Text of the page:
Topics in Epistemology: Self-Knowledge

A black and white illustration of an animal that can be seen as a duck or rabbit. The two German captions translate to: Which animals are most like each other? Rabbit and duck.

Made famous by Ludwig Wittgenstein in his Philosophical Investigations, this image of a rabbit (or a duck?) features the caption "Welche Thiere gleichen einander am meisten?" which translates to "Which animals are most like each other?" Wittgenstein used this image to describe two different ways of seeing: seeing that / seeing as. Selections from Wittgenstein's Philosophical Investigations are assigned readings for Session 2. (This image is in the public domain.)


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Fall 2015



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Course Description

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Course Description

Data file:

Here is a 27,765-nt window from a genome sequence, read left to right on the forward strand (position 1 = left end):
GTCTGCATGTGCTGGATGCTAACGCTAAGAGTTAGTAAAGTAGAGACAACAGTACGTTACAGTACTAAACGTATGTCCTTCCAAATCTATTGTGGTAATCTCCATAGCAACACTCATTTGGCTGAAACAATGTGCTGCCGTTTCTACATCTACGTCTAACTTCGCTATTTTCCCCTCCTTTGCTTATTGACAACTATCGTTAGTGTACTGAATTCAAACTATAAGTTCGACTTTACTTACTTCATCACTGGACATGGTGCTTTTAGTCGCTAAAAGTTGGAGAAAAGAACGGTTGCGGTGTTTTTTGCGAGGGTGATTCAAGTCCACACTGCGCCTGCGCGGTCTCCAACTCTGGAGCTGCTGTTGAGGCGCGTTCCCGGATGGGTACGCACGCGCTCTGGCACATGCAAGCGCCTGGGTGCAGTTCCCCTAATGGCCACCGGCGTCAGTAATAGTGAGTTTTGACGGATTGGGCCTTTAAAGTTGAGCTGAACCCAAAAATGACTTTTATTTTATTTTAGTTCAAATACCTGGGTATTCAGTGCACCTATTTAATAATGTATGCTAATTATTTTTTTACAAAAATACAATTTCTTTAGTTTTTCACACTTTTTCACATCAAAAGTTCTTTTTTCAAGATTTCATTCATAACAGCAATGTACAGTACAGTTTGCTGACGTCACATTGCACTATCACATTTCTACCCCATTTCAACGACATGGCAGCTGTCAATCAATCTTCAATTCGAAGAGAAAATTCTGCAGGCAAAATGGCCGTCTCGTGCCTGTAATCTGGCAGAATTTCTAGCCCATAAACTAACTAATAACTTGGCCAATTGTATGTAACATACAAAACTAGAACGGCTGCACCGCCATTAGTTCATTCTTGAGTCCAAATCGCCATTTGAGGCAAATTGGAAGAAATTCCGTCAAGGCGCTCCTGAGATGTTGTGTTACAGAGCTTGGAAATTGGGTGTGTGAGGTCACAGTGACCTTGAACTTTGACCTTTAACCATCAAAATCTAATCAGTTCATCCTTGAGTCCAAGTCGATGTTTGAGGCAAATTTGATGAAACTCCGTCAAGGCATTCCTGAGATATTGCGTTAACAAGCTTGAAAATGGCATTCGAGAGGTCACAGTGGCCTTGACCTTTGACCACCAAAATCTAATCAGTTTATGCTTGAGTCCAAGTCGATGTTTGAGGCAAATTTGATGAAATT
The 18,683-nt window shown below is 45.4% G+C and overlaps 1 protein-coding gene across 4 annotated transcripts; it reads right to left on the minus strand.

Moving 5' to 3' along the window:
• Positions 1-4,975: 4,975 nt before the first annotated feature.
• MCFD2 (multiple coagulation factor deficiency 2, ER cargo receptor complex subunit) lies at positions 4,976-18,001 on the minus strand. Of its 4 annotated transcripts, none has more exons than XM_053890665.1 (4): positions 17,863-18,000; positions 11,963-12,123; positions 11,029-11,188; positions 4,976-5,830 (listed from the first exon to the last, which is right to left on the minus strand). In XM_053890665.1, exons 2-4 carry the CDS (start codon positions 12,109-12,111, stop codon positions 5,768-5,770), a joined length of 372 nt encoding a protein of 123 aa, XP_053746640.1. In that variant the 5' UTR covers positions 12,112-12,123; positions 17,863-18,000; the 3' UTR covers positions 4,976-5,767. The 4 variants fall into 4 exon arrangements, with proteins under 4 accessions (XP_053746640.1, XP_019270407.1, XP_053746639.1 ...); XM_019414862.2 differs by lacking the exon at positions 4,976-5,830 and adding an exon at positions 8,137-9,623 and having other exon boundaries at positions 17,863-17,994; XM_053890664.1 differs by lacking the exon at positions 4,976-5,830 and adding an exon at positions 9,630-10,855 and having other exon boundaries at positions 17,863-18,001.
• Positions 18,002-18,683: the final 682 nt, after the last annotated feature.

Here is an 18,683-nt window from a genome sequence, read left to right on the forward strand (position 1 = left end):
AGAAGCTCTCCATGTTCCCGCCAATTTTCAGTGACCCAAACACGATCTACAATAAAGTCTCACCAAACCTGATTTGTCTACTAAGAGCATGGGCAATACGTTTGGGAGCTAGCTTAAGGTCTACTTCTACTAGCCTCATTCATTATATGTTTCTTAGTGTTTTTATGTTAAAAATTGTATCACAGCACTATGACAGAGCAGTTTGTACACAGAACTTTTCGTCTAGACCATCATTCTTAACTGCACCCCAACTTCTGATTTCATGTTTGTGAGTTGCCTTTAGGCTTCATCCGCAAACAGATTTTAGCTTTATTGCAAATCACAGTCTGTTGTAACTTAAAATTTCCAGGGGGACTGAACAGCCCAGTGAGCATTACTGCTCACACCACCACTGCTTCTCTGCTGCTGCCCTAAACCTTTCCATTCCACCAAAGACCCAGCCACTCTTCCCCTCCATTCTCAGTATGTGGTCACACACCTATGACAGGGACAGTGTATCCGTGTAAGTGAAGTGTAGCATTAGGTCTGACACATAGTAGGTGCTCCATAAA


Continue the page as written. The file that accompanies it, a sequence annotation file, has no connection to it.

This course is a graduate seminar surveying recent work on self-knowledge. Some questions that will be explored and discussed are: What is the distinctive philosophical interest of self-knowledge? Is self-knowledge really an epistemic achievement? Is it plausible that there is a uniform explanation of all distinctively first-personal self-knowledge?

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Alex Byrne, and Sarah Paul. 24.805 Topics in Epistemology: Self-Knowledge. Fall 2015. Massachusetts Institute of Technology: MIT OpenCourseWare, License: Creative Commons BY-NC-SA.

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